Bikes have had a growing presence on the Charleston peninsula, while Beach cruisers have been a staple on Folly and Sullivan’s for years. There’s even a push to connect the beach bikers and the urban cyclists with a dedicated route. But one Lowcountry Realtor and his partners are bringing practical bike use to the suburbs with the first bicycle-only subdivision in the nation. The community will be located in Gaston, a rural suburb just south of Columbia on Interstate 26.

The development will feature small access roads for emergency vehicles and moving and delivery vans, but residents and visitors to “Bicycle City” will be expected to park on the development’s periphery and either bike or walk from there.

Joe Mellett, a Cincinnati-based internet marketer and one of the developers, says the community will feature miles of bike trails and homes built to “green” specifications, making it the “perfect place to live” for those who embrace sustainability, while also, potentially, becoming an “eco-tourism destination.”

Mellett says they picked Lexington County because of its support for sustainable practices. While bike-friendly developments and initiatives are nothing new, Mellett says making the leap to a “bicycle-only” development is something that has yet to be embraced in the United States.

As a result, he, Edisto Island real estate broker Newton Boykin, and community designer Ozzie Nagler point to international developments like Zermatt, Switzerland, a ski-tourism Mecca, as a model for the team’s intentions.

“There are lots of car-free developments, of course, but most substitute golf-type carts for cars,” Mellet says. “I think we’re the first car-free development that’s seriously oriented toward cycling — and I think that’s surprising. According to the National Sporting Goods Association, more people in America ride bicycles than play tennis or golf.”

Mellett and Boykin have spent nearly $1 million on 140 acres about 15 miles south of Columbia. The first phase of the project will have 10 homes ranging from 800 to 1,600 square feet with prices starting in the $100,000s.

Mellett says if Lexington County gives the project the green light, construction could start as soon as this fall.

“Right now, we’re looking at 10 homes and about 4.5 miles of trails,” he says.

Nagler employed bike trails extensively in earlier work like the Columbia’s Three Rivers Greenway and Harbison development. He also played a significant role in creating bike-centric communities in South Korea and Burma in the 1960s and even formulated a plan to make his native New York City more bicycle-friendly in the early ’70s.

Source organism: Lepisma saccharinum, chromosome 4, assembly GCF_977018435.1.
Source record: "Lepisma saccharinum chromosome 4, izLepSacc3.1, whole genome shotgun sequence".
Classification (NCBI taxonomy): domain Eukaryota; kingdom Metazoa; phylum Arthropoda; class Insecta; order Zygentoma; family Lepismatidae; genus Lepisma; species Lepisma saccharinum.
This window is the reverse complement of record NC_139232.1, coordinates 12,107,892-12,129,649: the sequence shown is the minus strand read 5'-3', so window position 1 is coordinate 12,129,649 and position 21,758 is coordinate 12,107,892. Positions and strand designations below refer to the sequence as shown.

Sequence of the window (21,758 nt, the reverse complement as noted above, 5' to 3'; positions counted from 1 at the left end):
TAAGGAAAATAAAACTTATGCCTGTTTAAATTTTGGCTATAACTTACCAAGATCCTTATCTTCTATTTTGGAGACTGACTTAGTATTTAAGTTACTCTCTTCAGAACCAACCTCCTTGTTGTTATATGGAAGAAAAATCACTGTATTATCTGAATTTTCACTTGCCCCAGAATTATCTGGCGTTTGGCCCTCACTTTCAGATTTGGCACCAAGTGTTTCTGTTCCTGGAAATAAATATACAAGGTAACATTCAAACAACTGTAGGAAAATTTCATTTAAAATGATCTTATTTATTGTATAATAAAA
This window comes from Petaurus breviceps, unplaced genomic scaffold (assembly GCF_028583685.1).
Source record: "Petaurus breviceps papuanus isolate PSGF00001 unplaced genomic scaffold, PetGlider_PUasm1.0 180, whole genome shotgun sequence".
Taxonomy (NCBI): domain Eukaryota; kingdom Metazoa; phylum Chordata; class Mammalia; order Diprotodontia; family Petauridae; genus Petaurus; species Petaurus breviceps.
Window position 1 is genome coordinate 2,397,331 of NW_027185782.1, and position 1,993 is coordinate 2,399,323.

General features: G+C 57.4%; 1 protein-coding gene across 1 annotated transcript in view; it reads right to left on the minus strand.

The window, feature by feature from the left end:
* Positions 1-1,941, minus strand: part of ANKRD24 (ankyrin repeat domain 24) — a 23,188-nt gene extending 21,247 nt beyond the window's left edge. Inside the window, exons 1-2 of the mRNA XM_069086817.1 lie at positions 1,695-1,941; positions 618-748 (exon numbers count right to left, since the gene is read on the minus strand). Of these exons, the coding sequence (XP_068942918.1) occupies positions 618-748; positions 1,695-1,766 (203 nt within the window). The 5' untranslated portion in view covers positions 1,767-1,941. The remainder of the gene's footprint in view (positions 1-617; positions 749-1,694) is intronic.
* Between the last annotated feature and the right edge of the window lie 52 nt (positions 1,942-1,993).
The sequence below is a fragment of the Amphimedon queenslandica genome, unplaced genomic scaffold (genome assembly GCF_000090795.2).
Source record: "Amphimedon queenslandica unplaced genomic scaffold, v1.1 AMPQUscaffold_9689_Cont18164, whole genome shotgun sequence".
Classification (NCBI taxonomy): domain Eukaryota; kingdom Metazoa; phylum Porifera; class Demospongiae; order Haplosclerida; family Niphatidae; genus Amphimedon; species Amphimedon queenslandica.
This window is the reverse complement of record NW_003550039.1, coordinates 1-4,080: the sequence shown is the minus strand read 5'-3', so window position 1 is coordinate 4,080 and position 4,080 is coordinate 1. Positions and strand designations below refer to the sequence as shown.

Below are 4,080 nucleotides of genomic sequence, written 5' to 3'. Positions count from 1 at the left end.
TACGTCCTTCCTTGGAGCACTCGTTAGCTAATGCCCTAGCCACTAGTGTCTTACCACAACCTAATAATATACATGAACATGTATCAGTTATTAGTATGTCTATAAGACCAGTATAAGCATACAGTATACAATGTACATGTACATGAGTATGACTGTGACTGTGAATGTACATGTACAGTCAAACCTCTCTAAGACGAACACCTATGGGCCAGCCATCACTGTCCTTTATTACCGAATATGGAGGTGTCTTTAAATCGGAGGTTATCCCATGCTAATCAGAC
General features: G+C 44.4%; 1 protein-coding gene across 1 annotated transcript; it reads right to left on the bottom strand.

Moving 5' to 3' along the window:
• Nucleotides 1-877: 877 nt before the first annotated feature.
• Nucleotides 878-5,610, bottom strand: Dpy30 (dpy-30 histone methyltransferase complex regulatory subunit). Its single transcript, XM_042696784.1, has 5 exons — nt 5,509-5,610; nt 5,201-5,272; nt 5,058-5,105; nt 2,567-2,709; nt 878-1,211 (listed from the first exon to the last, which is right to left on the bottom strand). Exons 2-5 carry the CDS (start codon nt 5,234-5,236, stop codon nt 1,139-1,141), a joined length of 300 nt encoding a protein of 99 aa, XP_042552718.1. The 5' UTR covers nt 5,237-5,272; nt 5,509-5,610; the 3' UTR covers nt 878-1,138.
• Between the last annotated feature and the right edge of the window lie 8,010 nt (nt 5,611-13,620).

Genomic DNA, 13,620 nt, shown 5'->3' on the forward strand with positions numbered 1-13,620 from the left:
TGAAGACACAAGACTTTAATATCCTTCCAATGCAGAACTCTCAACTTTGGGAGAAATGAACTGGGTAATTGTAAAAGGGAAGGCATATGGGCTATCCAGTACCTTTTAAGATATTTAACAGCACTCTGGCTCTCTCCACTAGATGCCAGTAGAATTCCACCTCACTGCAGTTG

According to Nagler, the biggest hurdle the development team will have to overcome in making Bicycle City a reality is psychological: Americans expect their car is going to be parked right outside their front doors.

“The one thing we all realize, and Joe more than anyone, is that this development is not for everybody,” Nagler says. “Some people simply won’t embrace not having their car next to their home”.

Nagler says promoting Bicycle City will in some ways be a process of getting people to take a closer look at how they actually live. Homeowners may like their cars close, but the reality is the same people think nothing of parking in a lot and walking several hundred feet to work or to stores

Nagler is no enemy of the automobile, but he says most communities are designed poorly for the driving experience.

“To me, the best environment for driving is freeway driving, getting out onto the interstate,” he says. “Driving in city congestion isn’t easy on our cars, and it isn’t easy on us.”

Nagler says the movement to create a bicycle-only community should be seen as providing a “bit of contrast” to the norm, a contrast that dovetails “nicely into people’s interest in health and exercise.”

If it catches on here, Nagler says you can expect to see similar developments sprouting up near Charleston and in other parts of the region.

“But again, and this is something Joe says all the time, we are not marketing this to 300 million Americans, or even 600,000 to 700,000 in the Midlands. We know this is not for everybody, but we think there are people who will love it.”

Ironically, though, Nagler won’t be among the charter residents.

“Oh, I would love to,” he says. “It will be a great quality of life. Unfortunately, my wife and I have reached the age where our knees aren’t up to it.”